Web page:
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Tax Maps and Zoning Maps - How Far Can You Trust Elected Officials?

This question sounds like the punchline to a bad political joke, but the true answer is of real interest to surveyors and other land use professionals who utilize tax maps or zoning maps. This case involved a landowner who called a county official to find out the current zoning on a parcel in South Carolina. The landowner relied on an inaccurate written statement from the official and the error went unnoticed for several years. When the error was discovered - to the detriment of the landowner - the court concluded that the landowner should not have relied on statements from government officials but rather have consulted the zoning map directly.

In Carolina Chloride, Inc. v. Richland County: 394 S.C. 154 (2011), the court defended the government employee with the following statement: "To subject county officials to the prospect of liability for innocent misrepresentation would discourage their participation in local government or inhibit them from discharging responsibilities inherent in their offices. Their reluctance to express opinions would frustrate dialogue which is indispensable to the ongoing operation of government."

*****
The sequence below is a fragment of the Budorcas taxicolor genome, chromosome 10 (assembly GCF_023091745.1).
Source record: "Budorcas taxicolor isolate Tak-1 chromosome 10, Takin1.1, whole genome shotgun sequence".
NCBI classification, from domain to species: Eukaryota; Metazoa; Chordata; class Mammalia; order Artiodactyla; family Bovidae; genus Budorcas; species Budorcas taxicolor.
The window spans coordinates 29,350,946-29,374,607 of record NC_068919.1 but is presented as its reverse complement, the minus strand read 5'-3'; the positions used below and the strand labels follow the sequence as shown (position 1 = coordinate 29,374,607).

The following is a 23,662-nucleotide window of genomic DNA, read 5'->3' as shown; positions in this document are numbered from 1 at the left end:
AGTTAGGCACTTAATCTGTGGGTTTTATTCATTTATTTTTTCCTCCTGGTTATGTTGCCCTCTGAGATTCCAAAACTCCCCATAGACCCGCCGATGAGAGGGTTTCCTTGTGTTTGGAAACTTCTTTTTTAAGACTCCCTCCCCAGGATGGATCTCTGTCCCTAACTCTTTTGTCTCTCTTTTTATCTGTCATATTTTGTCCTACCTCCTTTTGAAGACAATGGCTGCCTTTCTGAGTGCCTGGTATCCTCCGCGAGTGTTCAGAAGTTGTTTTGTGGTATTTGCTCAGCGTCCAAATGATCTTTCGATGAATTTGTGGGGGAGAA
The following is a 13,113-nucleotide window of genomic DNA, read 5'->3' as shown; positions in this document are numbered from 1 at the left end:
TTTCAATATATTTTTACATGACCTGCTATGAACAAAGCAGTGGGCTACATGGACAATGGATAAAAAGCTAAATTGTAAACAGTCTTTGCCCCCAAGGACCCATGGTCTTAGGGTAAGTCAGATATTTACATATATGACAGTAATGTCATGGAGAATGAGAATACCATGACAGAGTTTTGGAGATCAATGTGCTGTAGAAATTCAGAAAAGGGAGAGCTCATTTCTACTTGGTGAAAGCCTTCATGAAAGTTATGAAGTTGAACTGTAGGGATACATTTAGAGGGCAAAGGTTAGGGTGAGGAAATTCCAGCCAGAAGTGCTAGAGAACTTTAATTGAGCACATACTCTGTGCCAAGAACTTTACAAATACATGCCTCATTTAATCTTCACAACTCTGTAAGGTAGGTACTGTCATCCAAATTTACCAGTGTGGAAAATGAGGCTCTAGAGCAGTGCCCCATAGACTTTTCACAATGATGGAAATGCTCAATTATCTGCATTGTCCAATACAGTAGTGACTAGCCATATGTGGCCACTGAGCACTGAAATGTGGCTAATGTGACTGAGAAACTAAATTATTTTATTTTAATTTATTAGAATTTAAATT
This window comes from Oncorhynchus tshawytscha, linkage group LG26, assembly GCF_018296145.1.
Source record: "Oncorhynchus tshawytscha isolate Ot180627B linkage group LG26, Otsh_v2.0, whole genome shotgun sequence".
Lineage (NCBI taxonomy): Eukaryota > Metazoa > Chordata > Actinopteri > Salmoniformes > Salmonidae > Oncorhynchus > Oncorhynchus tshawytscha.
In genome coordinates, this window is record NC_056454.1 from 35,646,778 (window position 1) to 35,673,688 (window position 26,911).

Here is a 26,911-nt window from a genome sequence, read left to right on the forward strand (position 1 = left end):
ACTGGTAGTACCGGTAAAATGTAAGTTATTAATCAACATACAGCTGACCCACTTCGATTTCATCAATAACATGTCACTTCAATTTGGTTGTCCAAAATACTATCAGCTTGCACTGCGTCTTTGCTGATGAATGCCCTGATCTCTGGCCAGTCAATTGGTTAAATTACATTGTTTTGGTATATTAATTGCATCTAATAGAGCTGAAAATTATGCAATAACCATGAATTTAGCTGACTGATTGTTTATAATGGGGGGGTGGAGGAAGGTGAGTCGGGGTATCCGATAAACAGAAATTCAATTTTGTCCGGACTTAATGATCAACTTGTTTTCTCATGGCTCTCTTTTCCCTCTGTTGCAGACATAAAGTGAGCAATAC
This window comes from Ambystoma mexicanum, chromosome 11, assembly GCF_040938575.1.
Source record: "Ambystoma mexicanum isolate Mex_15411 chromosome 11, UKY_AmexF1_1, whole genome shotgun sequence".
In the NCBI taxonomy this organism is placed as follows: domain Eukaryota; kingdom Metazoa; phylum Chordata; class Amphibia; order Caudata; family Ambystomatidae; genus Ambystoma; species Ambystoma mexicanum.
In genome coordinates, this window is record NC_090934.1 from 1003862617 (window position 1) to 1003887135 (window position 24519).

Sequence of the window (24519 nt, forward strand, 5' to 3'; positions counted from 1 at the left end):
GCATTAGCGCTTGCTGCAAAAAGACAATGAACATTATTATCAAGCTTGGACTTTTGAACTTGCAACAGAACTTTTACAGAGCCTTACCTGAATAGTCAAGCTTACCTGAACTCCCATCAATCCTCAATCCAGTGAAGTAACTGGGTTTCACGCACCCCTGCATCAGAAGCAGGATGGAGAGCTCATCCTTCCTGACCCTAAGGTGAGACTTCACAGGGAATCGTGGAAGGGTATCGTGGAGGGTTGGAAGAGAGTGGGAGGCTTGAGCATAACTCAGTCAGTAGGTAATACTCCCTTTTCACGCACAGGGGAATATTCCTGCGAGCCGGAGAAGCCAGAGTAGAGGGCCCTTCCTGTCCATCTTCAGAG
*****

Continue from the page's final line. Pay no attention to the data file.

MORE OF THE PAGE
The court concedes the "unfortunate mistake" but concludes that all persons should know the law and should not rely on unsupported statements by government officials. The clear lesson here is to check the official record rather than relying on a middleman.

Government officials may provide information informally by phone or email, or direct you to a third-party on-line resource that is not representative of the official public record. Land use professionals should rely only on sources recognized by legal authority. (Updated June 9, 2019)

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